It’s been that weekend again in Sydney, that annual weekend, and perhaps it’s more than one weekend, a whole fortnight of it, maybe even a month, which would be a special kind of hell.  But it’s the weekend that I’m talking about, that’s been on my mind, the Saturday night in particular, it’s always the first weekend in March, which puts it smack-bang in the middle of my partner’s birthday week.  The Saturday night, the parade and party, all that dancing in the streets and in the great cavernous halls of Fox Studios, if that’s where the party’s held, as you can see I really have no idea about much of this Mardi Gras stuff.  Sydney Mardi Gras, they’ve dropped the ‘gay and lesbian’ bit, which, to me, is good and wise.

I always dread this time of year, a bit – a lot – like how I dread Christmas.  All the celebration, the public displays of some kind of joy and affection.  But it’s an empty celebration, both Christmas and Mardi Gras, because neither means anything to me.  If you wish me a happy Mardi Gras I’ll stare blankly at your face. If you wish me a happy gay Christmas, I may well bludgeon you with a baseball bat.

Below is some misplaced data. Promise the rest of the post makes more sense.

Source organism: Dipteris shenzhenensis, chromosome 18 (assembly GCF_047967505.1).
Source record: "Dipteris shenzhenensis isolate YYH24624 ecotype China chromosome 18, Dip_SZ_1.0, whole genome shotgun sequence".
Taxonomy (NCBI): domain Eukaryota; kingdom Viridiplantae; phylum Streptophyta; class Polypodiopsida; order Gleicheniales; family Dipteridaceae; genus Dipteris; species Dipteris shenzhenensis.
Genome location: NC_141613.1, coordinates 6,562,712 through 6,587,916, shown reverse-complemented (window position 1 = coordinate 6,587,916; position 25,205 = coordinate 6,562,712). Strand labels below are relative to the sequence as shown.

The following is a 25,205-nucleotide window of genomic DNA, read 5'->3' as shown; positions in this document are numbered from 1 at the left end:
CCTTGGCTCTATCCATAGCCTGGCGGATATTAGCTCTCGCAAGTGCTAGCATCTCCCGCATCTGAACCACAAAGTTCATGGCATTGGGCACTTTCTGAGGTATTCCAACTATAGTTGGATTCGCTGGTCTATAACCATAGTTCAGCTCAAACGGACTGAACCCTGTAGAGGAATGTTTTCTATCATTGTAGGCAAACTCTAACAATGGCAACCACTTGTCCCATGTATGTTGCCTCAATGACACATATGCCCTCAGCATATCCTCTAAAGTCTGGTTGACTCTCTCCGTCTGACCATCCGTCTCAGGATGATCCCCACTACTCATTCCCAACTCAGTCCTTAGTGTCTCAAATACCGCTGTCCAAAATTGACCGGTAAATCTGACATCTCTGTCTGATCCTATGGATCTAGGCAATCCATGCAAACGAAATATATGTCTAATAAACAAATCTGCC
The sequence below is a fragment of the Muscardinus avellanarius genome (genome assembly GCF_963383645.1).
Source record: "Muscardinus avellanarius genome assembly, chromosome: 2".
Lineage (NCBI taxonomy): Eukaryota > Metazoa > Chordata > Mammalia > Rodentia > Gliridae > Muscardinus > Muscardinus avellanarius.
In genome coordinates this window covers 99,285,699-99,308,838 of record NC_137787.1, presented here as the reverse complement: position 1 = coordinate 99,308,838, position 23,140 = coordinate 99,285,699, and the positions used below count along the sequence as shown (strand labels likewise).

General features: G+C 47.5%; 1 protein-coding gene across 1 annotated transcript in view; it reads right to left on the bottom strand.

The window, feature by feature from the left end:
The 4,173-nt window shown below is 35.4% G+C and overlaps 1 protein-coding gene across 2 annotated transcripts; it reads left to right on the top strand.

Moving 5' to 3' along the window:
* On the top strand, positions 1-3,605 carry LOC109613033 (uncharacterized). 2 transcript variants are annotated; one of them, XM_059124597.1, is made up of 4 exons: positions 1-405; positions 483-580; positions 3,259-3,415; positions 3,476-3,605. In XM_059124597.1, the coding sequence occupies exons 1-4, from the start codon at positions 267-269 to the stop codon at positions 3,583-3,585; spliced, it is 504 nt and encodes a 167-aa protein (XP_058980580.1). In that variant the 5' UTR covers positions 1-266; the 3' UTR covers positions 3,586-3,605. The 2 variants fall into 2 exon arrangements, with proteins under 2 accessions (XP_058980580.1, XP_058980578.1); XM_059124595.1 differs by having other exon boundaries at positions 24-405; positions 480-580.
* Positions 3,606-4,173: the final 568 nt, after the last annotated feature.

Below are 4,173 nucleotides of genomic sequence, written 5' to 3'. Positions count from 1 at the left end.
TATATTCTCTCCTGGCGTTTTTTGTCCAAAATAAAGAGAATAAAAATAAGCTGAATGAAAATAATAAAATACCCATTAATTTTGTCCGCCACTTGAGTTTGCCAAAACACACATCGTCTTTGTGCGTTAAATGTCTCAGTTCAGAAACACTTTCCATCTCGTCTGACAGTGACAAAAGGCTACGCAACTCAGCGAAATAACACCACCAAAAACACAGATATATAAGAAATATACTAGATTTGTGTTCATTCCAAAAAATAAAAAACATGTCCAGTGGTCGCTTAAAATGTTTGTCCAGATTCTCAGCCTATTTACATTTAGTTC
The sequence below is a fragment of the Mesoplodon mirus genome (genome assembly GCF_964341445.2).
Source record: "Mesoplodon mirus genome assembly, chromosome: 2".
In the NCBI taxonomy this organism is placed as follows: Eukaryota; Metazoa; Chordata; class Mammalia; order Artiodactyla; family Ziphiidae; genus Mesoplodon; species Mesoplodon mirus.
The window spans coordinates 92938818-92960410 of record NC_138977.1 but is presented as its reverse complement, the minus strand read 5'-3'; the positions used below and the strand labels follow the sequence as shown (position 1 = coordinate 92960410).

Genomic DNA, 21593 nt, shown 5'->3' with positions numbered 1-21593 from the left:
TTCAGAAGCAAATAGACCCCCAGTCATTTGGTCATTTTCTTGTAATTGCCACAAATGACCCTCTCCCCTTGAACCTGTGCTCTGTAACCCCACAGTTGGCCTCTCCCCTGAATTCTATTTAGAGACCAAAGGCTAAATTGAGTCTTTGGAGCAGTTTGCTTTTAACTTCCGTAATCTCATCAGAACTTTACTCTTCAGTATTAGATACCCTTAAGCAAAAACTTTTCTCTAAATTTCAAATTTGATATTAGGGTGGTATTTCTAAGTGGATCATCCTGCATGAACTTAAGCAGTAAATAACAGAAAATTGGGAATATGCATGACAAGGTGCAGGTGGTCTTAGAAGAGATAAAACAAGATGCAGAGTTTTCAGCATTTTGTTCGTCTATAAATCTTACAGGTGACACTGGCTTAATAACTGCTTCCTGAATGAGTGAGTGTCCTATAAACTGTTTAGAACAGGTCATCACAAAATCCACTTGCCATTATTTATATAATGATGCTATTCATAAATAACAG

Have I been to a Mardi Gras?  Yes, twice: two parades (one of which was the 20th anniversary, in 1998), and one party.  Did I have a good time?  From what I can remember the parade was as it appears on the telly: so many guys in red Speedos and/or angel wings, so many drunk drag queens trying not to fall off the back of trucks, dykes on bikes, some political floats – it’s always good to see gay marriage getting a mention.  And the Sisters of Perpetual Indulgence, those men dressed up as nuns, which, if I’m to tell you the truth, never fails to give me a little chuckle.  And men in black leather, so many men in black leather, their butts hanging out.  And on the sidelines: thousands and thousands and thousands of people who come out to watch the show, the spectacular.  That’s what it seems to me: wheel out the funny sexuality people to entertain the drunk masses from the suburbs.

But my sexuality isn’t a show, it’s not a spectacular.

I became a teenager in the 1980s; I was in my own little world; music was my thing: The Cure, The Clash, New Order and, erm, Culture Club.  Early on, around twelve years old, thirteen, I knew I had feelings, strong feelings, explosive feelings for other boys.  I didn’t have a name for it, I didn’t want a name for it.  As scary as it was, how downright frightening, this thing, whatever it might have been, was mine, all mine.  I wanted to explore it; I wanted it to take me places.  Despite knowing that it wasn’t normal, whatever normal might be, might mean, I loved it, it was beautiful.  How good and golden it made me feel, how alive, blood-pumpingly alive.